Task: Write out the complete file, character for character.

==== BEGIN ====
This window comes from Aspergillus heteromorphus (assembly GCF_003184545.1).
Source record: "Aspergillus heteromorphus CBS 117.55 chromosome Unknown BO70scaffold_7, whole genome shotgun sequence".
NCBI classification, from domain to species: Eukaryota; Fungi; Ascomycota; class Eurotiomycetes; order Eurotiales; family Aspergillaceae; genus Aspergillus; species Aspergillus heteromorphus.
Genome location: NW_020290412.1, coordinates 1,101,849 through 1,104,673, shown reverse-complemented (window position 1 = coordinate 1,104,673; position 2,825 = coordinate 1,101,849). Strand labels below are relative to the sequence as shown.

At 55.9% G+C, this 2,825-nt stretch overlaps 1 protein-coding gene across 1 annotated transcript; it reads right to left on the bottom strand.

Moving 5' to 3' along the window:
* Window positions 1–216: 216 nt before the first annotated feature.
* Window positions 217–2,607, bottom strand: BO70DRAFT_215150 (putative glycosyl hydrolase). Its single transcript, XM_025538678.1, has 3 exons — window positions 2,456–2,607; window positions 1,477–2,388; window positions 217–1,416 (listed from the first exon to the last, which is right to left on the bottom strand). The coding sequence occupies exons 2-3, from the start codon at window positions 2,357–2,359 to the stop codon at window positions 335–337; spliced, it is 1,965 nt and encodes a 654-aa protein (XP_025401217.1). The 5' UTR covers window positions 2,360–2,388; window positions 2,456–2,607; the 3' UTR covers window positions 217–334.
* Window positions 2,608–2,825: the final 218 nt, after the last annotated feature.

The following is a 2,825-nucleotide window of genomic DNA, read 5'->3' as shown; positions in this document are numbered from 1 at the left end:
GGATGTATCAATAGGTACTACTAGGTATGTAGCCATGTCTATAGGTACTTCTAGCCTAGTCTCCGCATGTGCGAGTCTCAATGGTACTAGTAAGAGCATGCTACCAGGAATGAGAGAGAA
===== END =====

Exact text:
This window comes from Aspergillus heteromorphus (assembly GCF_003184545.1).
Source record: "Aspergillus heteromorphus CBS 117.55 chromosome Unknown BO70scaffold_7, whole genome shotgun sequence".
NCBI classification, from domain to species: Eukaryota; Fungi; Ascomycota; class Eurotiomycetes; order Eurotiales; family Aspergillaceae; genus Aspergillus; species Aspergillus heteromorphus.
Genome location: NW_020290412.1, coordinates 1,101,849 through 1,104,673, shown reverse-complemented (window position 1 = coordinate 1,104,673; position 2,825 = coordinate 1,101,849). Strand labels below are relative to the sequence as shown.

At 55.9% G+C, this 2,825-nt stretch overlaps 1 protein-coding gene across 1 annotated transcript; it reads right to left on the bottom strand.

Moving 5' to 3' along the window:
* Window positions 1–216: 216 nt before the first annotated feature.
* Window positions 217–2,607, bottom strand: BO70DRAFT_215150 (putative glycosyl hydrolase). Its single transcript, XM_025538678.1, has 3 exons — window positions 2,456–2,607; window positions 1,477–2,388; window positions 217–1,416 (listed from the first exon to the last, which is right to left on the bottom strand). The coding sequence occupies exons 2-3, from the start codon at window positions 2,357–2,359 to the stop codon at window positions 335–337; spliced, it is 1,965 nt and encodes a 654-aa protein (XP_025401217.1). The 5' UTR covers window positions 2,360–2,388; window positions 2,456–2,607; the 3' UTR covers window positions 217–334.
* Window positions 2,608–2,825: the final 218 nt, after the last annotated feature.

The following is a 2,825-nucleotide window of genomic DNA, read 5'->3' as shown; positions in this document are numbered from 1 at the left end:
GGATGTATCAATAGGTACTACTAGGTATGTAGCCATGTCTATAGGTACTTCTAGCCTAGTCTCCGCATGTGCGAGTCTCAATGGTACTAGTAAGAGCATGCTACCAGGAATGAGAGAGAA